Amidst the hype, Jay-Z’s Tidal awkwardly fails to make a wave

Max Miranda, A&E Editor

On March 30, Deadmau5, Alicia Keys, Arcade Fire, Beyoncé, Calvin Harris, Coldplay, Daft Punk, J. Cole, Kanye West, Madonna, Usher, Nicki Minaj, and Rihanna joined Jay-Z in one room to back a relatively new music streaming service called Tidal aimed at changing the course of the arts. On March 31, the media hysterically laughed at a ridiculously out-of-touch press conference.

With all of these extremely popular artists converging on one night, the expectation was that at least a couple of albums were going to be released. However, Tidal found a way to disappoint spectacularly, as at the end of the 14-minute press conference they all signed some vague piece of paper. Nobody mentioned what it actually said.

Tidal was first created by a Norwegian company called Aspiro, which was acquired by Jay-Z’s corporation, Project Panther, in the first quarter of this year. Jay-Z then began a mass advertising campaign for Tidal using #TIDALforAll, and many celebrities changed their profile pictures to the color blue to advertise Tidal.

Now as for the idea, the whole premise of Tidal is to compensate artists more for their work. Main competitor Spotify has been criticized for only offering artists $.006 to $.0084 for each listen, and Tidal’s point is that this is not nearly enough. That argument is fine to make, but the public runs into a problem when these artists propose that they are changing the course of human history.

“Every great movement started with a group of people getting together, really just to make a stand. This collaboration feels so egoless. Everybody’s having a conversation. We really do have an opportunity to change the way we all experience art,” said co-owner Beyoncé in a promotional video for the company.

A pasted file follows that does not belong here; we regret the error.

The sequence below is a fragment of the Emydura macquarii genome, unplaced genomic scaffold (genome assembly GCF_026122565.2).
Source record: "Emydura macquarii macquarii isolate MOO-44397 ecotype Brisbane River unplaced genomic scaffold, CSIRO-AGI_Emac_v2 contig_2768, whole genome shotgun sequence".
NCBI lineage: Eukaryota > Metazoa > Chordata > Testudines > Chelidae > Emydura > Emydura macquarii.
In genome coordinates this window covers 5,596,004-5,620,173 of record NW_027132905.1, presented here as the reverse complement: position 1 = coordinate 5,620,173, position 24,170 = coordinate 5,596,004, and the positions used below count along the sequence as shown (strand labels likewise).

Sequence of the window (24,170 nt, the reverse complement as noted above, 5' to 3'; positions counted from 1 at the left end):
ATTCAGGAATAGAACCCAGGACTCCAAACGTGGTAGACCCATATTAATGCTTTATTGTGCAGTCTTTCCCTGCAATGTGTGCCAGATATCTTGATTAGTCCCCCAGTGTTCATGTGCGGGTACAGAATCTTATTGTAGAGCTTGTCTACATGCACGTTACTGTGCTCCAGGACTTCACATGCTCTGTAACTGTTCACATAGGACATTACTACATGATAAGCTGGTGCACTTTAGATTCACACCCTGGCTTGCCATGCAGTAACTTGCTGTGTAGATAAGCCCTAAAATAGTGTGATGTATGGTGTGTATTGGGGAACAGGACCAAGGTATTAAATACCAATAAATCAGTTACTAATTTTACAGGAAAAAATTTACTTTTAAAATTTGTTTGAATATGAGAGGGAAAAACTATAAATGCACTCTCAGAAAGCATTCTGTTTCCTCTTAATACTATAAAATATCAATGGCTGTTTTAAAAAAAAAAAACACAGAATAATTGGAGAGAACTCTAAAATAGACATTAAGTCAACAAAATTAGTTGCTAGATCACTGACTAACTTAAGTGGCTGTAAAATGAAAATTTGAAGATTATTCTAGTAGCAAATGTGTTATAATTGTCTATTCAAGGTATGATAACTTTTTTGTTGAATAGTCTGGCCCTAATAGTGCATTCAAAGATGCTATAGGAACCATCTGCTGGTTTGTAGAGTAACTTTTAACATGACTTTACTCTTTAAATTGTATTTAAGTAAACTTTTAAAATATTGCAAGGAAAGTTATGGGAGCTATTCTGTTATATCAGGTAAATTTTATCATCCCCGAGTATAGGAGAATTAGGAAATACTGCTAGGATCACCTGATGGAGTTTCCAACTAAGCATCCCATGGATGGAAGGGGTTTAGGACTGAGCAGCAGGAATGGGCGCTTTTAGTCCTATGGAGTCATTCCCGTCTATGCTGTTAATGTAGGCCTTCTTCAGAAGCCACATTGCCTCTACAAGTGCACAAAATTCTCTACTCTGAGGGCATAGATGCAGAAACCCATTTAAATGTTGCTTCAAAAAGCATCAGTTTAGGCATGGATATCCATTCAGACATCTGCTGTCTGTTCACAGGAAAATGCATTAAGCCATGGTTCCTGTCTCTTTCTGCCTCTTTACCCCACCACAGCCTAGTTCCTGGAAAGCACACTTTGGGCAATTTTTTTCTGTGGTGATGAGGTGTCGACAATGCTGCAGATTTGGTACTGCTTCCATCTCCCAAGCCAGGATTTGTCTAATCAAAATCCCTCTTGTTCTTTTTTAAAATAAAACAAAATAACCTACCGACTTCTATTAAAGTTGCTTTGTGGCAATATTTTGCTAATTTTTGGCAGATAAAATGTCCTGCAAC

How are they “changing the way we all experience art” you might ask? The answer: slightly better sound quality. Pay an extra $10 a month and you can get even slightly better sound quality than that.And there is nothing egoless about a bunch of celebrities getting together, not to pitch new ideas, but to gratify themselves for joining in on a service that pays them more money than other services.

Truthfully, it is quite obvious that Tidal is offering absolutely nothing revolutionary, and every review of the streaming service has consistently praised their high sound quality but preferred Spotify because its iOS app is actually fully functional.

Such a lack of functionality has been completely reflected in subscriber numbers. Spotify has amassed 10 million subscribers while Tidal’s service has only grown a couple hundred thousand since being in the United States. This is especially weak considering the fact that each one of the eighteen artists who own it have more followers on Twitter than Tidal has total subscribers.

Though Jay-Z and company will continuously deny that Tidal competitors properly pay artists, Spotify has doled out over $1 billion last year alone, and while YouTube is more culpable, it has paid about the same amount over the last few years. xTidal has faced countless criticisms, and its owners have vigorously tried to defend the company, if in vain. On May 16 during a private concert for Tidal subscribers, Jay-Z took a time out of his show to make a freestyle about life. In which, he lumped incidents of racism across America (mentioning the deaths of Freddie Gray, Trayvon Martin, and Michael Brown) with the oppression he felt Spotify and Google had over artists. This was seen by many as offensive and a sign that Tidal really is struggling if it needs to be so broadly defended.

With only 7% of Spotify’s following, Tidal isn’t doing well. It seems like the average user will confirm that Tidal is more walking in circles than starting revolution.